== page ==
by Debra H. Goldstein
Check out this never before published mystery short story from Debra Goldstein.
Judge Emma Rose Stewart frowned. She would have to teach her new law clerk not to be quite so over eager, but in the meantime she had a duo dilemma to deal with. She wasn’t sure which was worse – the earnest young lawyer her clerk had left stranded in her office doorway or trying to hide the ice cream cone she had been eating behind her.
Because she still wore her black robe, she knew its ample folds and the rounded wooden frame of the brocaded wing chair by the window concealed her treat, but she hadn’t considered how much easier wiping melted ice cream would have been from her leather desk chair than the cloth one.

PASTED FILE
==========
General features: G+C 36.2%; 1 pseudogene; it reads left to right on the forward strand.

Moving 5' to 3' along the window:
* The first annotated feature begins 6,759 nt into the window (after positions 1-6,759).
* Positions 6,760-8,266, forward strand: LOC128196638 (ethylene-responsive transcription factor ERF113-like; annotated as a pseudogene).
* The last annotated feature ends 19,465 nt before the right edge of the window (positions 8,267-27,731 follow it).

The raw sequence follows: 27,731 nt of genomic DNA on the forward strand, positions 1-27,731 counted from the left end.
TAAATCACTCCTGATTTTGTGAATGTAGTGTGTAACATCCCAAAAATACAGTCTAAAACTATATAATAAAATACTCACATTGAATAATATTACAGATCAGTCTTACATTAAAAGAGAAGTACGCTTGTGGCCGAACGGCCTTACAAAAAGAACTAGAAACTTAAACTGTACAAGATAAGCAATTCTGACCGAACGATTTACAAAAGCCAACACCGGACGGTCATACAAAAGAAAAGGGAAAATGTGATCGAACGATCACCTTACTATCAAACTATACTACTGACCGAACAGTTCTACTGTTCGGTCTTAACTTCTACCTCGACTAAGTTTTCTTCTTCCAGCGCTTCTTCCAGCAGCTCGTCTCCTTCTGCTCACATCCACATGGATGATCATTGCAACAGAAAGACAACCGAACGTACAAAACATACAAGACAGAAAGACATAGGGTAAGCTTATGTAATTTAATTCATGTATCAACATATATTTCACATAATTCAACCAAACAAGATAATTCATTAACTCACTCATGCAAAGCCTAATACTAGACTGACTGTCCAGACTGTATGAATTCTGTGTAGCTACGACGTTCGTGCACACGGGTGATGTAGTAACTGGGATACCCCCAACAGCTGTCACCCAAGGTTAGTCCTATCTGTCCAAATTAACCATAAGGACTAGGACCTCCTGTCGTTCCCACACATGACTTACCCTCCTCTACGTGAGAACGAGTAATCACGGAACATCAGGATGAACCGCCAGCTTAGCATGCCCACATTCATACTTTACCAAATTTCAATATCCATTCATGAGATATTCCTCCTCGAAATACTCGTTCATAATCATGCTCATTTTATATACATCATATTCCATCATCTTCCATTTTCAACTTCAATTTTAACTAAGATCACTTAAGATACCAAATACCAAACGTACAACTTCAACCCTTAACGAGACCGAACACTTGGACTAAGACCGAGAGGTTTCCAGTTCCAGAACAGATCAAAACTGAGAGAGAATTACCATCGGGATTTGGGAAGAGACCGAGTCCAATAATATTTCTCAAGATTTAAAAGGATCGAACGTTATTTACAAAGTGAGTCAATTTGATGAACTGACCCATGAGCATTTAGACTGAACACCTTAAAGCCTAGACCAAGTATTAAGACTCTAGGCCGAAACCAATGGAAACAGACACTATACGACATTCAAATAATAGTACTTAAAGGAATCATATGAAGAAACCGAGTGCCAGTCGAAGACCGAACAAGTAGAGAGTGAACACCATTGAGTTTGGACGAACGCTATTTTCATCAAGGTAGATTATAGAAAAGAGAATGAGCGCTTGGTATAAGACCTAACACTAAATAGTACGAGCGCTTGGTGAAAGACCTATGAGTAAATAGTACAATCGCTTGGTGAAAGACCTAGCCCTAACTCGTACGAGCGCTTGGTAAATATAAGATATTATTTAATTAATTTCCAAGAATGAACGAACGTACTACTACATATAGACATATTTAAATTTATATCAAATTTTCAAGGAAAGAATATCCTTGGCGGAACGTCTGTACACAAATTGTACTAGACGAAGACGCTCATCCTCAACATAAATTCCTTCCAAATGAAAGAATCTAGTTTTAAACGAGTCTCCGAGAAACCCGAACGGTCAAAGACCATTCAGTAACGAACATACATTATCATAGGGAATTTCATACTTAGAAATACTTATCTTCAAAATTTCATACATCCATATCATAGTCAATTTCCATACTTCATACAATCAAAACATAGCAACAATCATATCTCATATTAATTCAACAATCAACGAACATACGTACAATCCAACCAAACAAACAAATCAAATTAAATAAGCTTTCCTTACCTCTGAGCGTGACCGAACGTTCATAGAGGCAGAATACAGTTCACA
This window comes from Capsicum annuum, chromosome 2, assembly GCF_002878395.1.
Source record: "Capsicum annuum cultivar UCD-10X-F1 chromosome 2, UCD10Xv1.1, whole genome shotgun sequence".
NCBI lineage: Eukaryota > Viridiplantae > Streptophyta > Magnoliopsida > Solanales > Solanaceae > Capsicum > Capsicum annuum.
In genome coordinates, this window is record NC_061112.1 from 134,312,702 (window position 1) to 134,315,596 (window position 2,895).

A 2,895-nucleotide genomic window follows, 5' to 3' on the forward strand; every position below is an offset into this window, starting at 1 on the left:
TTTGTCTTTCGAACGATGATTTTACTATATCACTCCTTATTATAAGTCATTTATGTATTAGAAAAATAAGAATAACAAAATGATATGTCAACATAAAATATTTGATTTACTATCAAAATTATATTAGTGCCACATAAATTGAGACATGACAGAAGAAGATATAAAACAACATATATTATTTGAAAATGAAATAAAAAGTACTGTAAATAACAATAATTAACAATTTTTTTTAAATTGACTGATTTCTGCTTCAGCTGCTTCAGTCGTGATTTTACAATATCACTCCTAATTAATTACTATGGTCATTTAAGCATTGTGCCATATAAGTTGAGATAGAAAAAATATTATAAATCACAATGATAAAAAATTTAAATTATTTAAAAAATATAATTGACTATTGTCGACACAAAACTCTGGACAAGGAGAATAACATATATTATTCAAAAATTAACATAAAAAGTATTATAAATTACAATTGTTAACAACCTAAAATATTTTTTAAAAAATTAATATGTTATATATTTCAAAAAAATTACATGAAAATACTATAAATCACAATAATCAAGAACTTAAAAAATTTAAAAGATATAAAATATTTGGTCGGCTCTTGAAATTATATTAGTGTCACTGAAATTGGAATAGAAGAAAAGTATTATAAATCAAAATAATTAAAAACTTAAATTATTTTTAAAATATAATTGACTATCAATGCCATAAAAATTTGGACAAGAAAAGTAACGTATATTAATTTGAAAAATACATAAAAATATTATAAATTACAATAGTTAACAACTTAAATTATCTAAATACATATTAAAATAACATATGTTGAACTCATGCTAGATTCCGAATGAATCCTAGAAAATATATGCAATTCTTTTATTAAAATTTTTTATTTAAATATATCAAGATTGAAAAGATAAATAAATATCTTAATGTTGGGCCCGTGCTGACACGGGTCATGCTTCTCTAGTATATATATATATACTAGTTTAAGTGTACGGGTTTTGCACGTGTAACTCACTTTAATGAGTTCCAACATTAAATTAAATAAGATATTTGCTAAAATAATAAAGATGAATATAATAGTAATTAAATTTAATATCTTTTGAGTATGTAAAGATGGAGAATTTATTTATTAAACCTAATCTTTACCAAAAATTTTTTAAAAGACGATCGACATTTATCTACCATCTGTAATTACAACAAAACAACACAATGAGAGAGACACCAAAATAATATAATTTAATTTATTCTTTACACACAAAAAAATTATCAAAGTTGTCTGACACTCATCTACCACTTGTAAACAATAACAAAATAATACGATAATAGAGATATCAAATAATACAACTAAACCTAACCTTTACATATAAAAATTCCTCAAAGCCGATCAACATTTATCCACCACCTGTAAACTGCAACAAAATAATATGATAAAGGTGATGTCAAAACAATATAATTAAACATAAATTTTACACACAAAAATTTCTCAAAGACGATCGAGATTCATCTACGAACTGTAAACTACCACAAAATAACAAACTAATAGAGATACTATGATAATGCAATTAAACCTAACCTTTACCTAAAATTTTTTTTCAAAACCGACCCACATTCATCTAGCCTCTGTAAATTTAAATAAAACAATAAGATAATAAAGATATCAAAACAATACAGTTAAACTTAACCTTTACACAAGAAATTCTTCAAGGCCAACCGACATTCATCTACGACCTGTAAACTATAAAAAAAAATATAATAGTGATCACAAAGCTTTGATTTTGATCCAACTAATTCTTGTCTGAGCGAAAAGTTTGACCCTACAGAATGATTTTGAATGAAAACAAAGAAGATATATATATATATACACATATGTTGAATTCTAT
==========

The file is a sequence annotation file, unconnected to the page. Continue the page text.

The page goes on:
“So, what exactly do you want me to do with this motion, Mr. Harris?” She nodded toward the document lying on the mahogany end table next to her.
He took a few steps toward her. She noted his ill-fitting suit and the way his bow-tie bobbed against his Adam’s apple until he froze in place when she glared at him. Harris cleared his throat and said, “The Solicitor’s office respectfully requests you immediately issue a temporary restraining order preventing California Fabrics from shipping any of its products in interstate commerce. Specifically, we want you to keep the company from moving towels from its Camarillo plant location.”
“The Department of Labor wants me to sign your proposed order without giving California Fabrics an opportunity to be heard?”